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10 Quick Tips For Great Client Meetings

Posted on February 5, 2016 by Elsa under Business, Coffee Break, Inspiration, Sales and Marketing
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Whether you’re a photographer or a hair stylist, we all have to deal with client meetings. For many of us, this can be an uncomfortable and nerve-racking thought, especially if we are new to the industry, particularly young or simply a bit introverted. So I’ve come up with ten quick tips so you can give great client meetings with confidence. Let’s go!

 

CHOOSE A GREAT LOCATION

Choosing a suitable meeting location is generally governed by the type of photography you specialise in. If you are working in the family or newborn portrait industry, it might be more appropriate to set up the meeting at the client’s home. This might make clients with young children or who are heavily pregnant feel more comfortable and relaxed. Also if you plan on organising the photo shoot at the client’s house then you can have a preview of the surroundings you will be working in.

On the other hand, if you work within the wedding or commercial industry you will probably want to choose a neutral, public location. Remember that the venue you choose will set the tone for the whole meeting so make sure you pick somewhere that’s local to both parties, that you know fairly well and feel comfortable in e.g. a local coffee shop, laid-back restaurant, hotel or meeting room.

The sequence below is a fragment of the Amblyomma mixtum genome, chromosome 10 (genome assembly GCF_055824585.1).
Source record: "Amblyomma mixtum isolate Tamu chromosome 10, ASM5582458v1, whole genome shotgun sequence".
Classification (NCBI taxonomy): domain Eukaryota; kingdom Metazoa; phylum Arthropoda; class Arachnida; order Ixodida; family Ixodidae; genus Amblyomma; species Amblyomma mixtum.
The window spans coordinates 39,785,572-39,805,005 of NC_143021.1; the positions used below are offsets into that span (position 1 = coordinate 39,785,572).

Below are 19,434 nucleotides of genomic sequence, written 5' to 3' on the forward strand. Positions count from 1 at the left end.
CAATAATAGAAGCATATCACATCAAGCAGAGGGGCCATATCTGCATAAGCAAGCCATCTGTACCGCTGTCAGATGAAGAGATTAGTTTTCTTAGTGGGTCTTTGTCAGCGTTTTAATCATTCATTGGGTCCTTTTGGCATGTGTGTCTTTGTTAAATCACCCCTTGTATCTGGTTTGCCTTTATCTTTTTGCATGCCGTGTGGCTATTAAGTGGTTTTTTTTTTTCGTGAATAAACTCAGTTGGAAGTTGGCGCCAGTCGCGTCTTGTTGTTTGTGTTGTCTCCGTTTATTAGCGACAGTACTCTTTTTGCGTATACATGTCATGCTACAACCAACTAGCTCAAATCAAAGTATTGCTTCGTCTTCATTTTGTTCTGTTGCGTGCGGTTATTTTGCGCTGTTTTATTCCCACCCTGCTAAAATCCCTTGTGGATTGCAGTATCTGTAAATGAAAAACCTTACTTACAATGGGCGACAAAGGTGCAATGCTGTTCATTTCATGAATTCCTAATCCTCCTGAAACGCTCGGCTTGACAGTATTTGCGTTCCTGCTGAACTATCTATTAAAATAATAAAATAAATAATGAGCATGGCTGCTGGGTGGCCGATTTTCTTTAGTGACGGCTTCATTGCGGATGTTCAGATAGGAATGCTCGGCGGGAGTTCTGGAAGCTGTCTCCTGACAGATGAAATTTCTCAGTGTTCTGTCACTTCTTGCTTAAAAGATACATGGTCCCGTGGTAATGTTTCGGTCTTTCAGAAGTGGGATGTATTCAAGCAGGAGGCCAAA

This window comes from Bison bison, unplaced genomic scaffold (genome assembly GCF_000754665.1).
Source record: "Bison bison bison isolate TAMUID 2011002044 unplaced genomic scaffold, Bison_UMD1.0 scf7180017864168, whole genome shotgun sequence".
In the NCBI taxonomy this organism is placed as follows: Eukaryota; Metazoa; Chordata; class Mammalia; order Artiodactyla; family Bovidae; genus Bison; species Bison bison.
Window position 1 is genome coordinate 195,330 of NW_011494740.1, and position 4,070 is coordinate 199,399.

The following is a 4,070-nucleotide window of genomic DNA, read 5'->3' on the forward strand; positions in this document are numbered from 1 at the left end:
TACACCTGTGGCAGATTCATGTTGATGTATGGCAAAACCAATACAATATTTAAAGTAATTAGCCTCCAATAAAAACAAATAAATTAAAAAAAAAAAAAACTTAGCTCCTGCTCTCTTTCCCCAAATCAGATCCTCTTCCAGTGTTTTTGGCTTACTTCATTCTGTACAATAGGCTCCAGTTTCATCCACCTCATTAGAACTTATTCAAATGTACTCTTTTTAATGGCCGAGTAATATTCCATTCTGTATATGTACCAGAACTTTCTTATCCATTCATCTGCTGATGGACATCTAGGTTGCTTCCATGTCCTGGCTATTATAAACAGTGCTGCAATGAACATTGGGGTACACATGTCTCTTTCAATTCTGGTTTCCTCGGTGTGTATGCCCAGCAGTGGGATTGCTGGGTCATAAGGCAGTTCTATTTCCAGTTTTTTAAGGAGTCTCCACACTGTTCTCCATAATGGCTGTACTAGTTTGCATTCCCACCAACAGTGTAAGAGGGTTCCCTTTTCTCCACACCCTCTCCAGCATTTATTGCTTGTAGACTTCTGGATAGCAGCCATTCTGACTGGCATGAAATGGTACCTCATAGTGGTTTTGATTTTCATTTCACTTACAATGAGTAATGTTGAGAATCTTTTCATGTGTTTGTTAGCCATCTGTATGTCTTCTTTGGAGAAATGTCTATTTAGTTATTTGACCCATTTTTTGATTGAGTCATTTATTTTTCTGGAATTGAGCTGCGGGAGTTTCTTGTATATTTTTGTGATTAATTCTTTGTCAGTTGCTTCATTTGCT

ARRIVE EARLY

I would recommend arriving about thirty minutes early. This will give you the chance to park, get to the location, set up and settle down before the client arrives. You will appear a lot more professional if a client turns up to see you ready and waiting than to meet in the car park with you trying to unload your boot.

 

GIVE THEM A WARM WELCOME

Greet clients professionally but warmly. Remember you’re not their ‘mate’ but you want to make them feel comfortable and relaxed in your presence. Make sure you give clients a strong handshake, a smile and a warm welcome. It’s also a nice touch to offer them a drink or something to eat before you get started!

 

MASTER THE ART OF SMALL TALK

Get to know your clients a bit before talking to them about your business. Remember that this is an interview just as much for you as it is for them. This doesn’t have to be knowing their life story but ask them some great questions. This will show that you really care about who they are and what they want from you. Try to ask questions that don’t always have a ‘yes’ or ‘no’ answer, as this can end up a bit repetitive. I’ve included some examples below.

For the newborn/family portrait photographer:

  • When is the baby due?
  • What names have they thought of?
  • Is this their first child or do they have other children?
  • How old are their other children?
  • How are they coping at pre-school/school?
  • How do they feel about the new arrival?
  • Are they looking forward to their photo shoot?
  • Are the pictures as a gift for someone else or are they just for the family?

For the wedding photographer:

  • Where did they meet?
  • How did they get engaged?